Religion and Infant Mortality in the United States: A Community-Level Investigation of Denominational Variations

Ginny Garcia, University of Texas at San Antonio
John Bartkowski, University of Texas at San Antonio
Xiaohe Xu, University of Texas at San Antonio

A burgeoning body of scholarship has explored the influence of community-level religiosity (religious ecology) on various health outcomes. In this study, we enlist data from the Glenmary Census of Churches, county-level infant mortality rates from the NCHS, and select Census data to investigate the relationship between infant mortality and religion. Our study employs both aggregate analyses of major faith traditions (conservative Protestant, mainline Protestant, Catholic, and other religions) as well as decomposition analyses that subdivide conservative Protestants into four variants: fundamentalist, evangelical, Pentecostal, and other conservative Protestant. Our preliminary findings suggest that counties with a high prevalence of Catholic and most types of conservative Protestant churches are associated with lower rates of infant mortality. However, communities with a robust presence of Pentecostal churches exhibit significantly higher infant mortality rates. Thus, we provide evidence that cultural factors (county-level denominational variations) are an important determinant of infant mortality in the United States.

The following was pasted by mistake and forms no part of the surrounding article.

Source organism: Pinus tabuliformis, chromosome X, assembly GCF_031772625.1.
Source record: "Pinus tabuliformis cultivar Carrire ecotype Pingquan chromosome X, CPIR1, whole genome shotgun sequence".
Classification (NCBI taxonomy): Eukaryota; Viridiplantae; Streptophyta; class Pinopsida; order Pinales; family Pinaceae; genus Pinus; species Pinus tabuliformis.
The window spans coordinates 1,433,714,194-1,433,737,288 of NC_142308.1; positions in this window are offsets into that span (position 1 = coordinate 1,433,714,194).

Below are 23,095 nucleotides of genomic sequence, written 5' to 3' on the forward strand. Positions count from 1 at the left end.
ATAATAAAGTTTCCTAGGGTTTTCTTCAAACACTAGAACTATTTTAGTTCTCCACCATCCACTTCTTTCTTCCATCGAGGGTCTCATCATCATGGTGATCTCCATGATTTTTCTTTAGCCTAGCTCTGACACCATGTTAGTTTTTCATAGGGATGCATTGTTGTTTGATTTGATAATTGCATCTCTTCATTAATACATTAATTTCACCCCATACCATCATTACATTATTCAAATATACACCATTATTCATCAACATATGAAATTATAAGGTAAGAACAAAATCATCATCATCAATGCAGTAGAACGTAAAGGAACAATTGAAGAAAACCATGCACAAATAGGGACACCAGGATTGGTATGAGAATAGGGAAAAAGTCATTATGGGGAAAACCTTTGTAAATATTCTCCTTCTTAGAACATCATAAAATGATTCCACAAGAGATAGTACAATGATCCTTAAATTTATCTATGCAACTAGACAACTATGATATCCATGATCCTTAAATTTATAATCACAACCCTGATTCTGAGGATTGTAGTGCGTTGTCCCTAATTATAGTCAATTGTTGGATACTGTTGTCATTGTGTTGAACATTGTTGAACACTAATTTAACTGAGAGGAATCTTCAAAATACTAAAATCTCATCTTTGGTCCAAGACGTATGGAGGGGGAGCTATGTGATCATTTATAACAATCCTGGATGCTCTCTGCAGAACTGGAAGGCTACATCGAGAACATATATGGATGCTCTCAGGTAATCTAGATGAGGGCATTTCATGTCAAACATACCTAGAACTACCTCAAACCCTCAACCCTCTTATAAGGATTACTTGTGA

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Presented in Session 202: Infant Health and Mortality in the United States